House Hunting in … Croatia

This traditional stone house is in Sveti Lovrec, a fortified medieval village on the Istrian Peninsula in Croatia, about 10 miles from the Adriatic Sea.

Built in the early 1900s, the 2,433-square-foot home has been used as a school and a residence, although it had been vacant for many years when the owners bought it. A renovation completed in 2016 added a swimming pool and modern amenities like air-conditioning and central floor heating.

The three-bedroom home, on a quarter-acre lot, has its original stone walls, staircase and wood entrance doors. Its elongated elevation, asymmetrically punctuated by doors and windows, is typical of older Istrian homes, said Marko Pazanin, a partner and executive director of Croatia Sotheby’s International Realty, which has the listing.

“The hallmarks of a traditional Istrian villa are the materials, its floor plan and small windows,” he said. “The inside of the villa is characterized by the thick stone walls and warm ambience of wood.”

The main entrance opens to a foyer that leads to a staircase and a dining area. To the left are a guest bathroom and the kitchen. An opening in an original stone wall leads to the living room, which has wooden ceiling beams, a wood-burning fireplace and views of the countryside. The furniture is included in the asking price, Mr. Pazanin said. The kitchen has a farmhouse sink, Bosch appliances and access to the pool area.

Three bedrooms are on the second floor, including the master suite, which has a 118-square-foot terrace laid with Italian terra-cotta tiles and adorned in vines. The other two bedrooms share a bathroom.

The 23-by-11-foot swimming pool anchors a patio with a grill and a dining area under a vine-draped pergola. The grounds include a vegetable garden and a grove with olive, almond and walnut trees, as well as roses, mandevilla, lavender, oleander and jasmine plants. The house’s railings, two pergolas and a gazebo were handmade by a local artisan. There is an electric entrance gate and parking for four cars.

Sveti Lovrec has about 1,500 residents and a picturesque old town that was first noted in historical annals in 1030, Mr. Pazanin said. Named for the eighth-century St. Lawrence church and replete with architectural relics from its medieval history, the village has several pubs and a restaurant, along with a bank, post office and other public amenities.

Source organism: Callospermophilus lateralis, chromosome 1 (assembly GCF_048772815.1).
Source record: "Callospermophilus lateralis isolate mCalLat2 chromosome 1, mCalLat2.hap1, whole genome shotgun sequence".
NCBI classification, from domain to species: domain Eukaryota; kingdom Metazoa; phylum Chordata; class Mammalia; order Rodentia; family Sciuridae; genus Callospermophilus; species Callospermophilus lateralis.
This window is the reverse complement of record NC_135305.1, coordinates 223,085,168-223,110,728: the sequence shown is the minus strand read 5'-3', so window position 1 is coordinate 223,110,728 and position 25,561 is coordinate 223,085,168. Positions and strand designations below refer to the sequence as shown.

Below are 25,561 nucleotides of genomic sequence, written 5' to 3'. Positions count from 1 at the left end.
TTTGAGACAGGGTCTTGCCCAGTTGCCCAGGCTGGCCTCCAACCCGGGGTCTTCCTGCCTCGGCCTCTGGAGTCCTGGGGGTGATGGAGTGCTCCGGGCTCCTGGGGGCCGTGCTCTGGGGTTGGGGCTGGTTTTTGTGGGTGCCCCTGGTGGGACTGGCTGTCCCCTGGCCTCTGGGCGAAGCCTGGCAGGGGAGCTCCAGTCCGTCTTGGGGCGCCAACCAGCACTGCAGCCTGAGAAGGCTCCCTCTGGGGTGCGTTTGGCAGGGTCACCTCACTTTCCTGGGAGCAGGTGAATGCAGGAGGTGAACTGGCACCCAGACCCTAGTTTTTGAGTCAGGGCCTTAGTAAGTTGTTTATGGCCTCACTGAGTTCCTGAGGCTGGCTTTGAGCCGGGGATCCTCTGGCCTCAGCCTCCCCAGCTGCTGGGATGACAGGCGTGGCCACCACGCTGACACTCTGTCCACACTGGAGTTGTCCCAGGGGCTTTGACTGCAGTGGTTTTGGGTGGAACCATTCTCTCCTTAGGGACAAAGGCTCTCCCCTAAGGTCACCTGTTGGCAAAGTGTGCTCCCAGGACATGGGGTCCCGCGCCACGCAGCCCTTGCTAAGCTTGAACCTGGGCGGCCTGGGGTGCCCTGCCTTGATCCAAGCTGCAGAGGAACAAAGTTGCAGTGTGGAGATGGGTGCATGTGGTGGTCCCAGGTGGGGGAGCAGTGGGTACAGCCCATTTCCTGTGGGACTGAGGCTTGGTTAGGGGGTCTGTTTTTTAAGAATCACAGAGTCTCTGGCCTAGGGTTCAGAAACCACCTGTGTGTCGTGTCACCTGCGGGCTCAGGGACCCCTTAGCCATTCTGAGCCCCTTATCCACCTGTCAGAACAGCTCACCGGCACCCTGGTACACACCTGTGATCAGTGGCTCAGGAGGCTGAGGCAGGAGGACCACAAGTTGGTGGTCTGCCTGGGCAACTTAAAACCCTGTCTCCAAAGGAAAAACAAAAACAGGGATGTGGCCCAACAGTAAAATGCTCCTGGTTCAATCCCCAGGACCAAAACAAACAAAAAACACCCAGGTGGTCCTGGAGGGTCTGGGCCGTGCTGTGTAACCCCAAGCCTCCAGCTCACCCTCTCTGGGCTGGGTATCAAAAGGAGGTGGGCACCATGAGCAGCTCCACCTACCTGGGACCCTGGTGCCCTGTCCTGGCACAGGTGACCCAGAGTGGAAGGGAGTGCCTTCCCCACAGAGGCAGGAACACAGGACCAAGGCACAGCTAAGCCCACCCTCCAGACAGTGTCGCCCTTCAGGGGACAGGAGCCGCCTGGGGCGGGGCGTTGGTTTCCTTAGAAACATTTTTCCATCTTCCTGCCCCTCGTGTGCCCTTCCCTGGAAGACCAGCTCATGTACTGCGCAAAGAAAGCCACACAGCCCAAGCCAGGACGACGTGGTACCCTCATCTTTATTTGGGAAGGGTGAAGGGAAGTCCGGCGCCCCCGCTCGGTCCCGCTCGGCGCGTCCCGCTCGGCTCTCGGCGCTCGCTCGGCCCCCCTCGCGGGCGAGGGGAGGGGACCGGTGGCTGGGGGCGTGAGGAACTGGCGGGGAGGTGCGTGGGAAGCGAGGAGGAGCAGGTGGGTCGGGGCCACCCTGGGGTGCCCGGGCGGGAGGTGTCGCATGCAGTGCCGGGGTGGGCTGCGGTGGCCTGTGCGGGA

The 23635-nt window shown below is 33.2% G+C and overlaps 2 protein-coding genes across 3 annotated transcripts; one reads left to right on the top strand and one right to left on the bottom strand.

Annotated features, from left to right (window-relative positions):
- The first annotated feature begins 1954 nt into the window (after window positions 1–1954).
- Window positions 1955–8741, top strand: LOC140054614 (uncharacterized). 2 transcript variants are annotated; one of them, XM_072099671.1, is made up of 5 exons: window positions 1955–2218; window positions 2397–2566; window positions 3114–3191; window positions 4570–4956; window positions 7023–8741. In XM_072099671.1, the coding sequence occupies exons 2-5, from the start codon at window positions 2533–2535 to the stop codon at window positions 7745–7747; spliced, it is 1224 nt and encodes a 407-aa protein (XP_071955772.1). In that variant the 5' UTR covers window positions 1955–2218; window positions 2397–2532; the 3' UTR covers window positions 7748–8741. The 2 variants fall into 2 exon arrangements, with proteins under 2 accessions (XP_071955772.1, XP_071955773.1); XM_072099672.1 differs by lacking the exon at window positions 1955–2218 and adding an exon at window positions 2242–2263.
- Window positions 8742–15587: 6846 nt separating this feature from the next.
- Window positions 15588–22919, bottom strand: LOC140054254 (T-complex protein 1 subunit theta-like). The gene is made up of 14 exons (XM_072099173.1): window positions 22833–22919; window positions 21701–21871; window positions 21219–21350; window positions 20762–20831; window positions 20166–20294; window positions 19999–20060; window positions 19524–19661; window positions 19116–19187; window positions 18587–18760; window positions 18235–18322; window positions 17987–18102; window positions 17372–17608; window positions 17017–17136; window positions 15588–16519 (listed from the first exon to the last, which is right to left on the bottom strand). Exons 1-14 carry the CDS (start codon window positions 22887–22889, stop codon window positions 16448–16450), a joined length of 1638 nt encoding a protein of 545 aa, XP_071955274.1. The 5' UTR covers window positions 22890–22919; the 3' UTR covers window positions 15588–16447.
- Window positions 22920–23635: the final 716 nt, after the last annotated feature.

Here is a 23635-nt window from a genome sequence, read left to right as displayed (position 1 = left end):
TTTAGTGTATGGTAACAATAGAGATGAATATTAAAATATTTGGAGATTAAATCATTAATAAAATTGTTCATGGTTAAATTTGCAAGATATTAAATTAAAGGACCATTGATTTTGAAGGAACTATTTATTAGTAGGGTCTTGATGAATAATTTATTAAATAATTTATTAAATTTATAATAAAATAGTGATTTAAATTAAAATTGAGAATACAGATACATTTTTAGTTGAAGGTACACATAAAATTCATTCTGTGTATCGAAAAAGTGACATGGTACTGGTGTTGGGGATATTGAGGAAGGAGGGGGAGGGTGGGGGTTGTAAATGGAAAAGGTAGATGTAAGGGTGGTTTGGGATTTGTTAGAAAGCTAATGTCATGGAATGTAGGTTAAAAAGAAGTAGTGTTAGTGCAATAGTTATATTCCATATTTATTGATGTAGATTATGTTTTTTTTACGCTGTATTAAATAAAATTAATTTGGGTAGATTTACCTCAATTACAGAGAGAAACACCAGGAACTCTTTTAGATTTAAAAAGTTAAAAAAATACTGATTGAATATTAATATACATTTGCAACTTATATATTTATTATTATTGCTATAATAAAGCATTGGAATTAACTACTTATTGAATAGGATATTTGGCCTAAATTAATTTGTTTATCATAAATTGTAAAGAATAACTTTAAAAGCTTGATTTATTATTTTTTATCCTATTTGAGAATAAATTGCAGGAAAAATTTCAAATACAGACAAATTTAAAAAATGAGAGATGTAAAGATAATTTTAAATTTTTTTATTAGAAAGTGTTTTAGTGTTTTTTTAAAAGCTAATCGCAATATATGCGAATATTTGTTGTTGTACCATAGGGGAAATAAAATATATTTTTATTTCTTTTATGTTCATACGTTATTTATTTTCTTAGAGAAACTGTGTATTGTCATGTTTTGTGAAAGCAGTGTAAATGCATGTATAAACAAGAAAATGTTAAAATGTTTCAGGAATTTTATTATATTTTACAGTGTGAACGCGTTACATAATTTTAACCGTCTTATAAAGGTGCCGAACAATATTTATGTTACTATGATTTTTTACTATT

The Istrian Peninsula, about 60 miles east of Venice across the Adriatic Sea, is known for its pebble beaches, national parks and historic sites. Other attractions include a thermal spa, a tennis stadium in Umag and Michelin-rated restaurants, Mr. Pazanin said. The resort city of Porec, about 10 miles west on the Adriatic coast, is a popular summer destination that is home to the sixth-century Euphrasian Basilica, Istria’s only Unesco World Heritage site.

The nearest international airport is in the seaside city of Pula, about 25 miles south. The Croatian capital of Zagreb is 150 miles east.

Home prices in Croatia fell by as much as 50 percent after the global financial crisis of 2008, but the markets in the coastal cities of Dubrovnik and Split have fully recovered, and Istria is poised to follow suit, said Vedrana Kelleher, the director and owner of the real estate brokerage Dream Estates Croatia.

Prices in Istria rose approximately 6 percent from 2017 to 2018, but are still as much as 20 percent below their pre-recession peak, she said.

Istria “has tremendous value currently, compared to neighboring countries and farther down the Croatian coast,” Ms. Kelleher said. “Increased demand and reduced stock will create the catalyst to propel the market back to the highest point by the end of 2020.”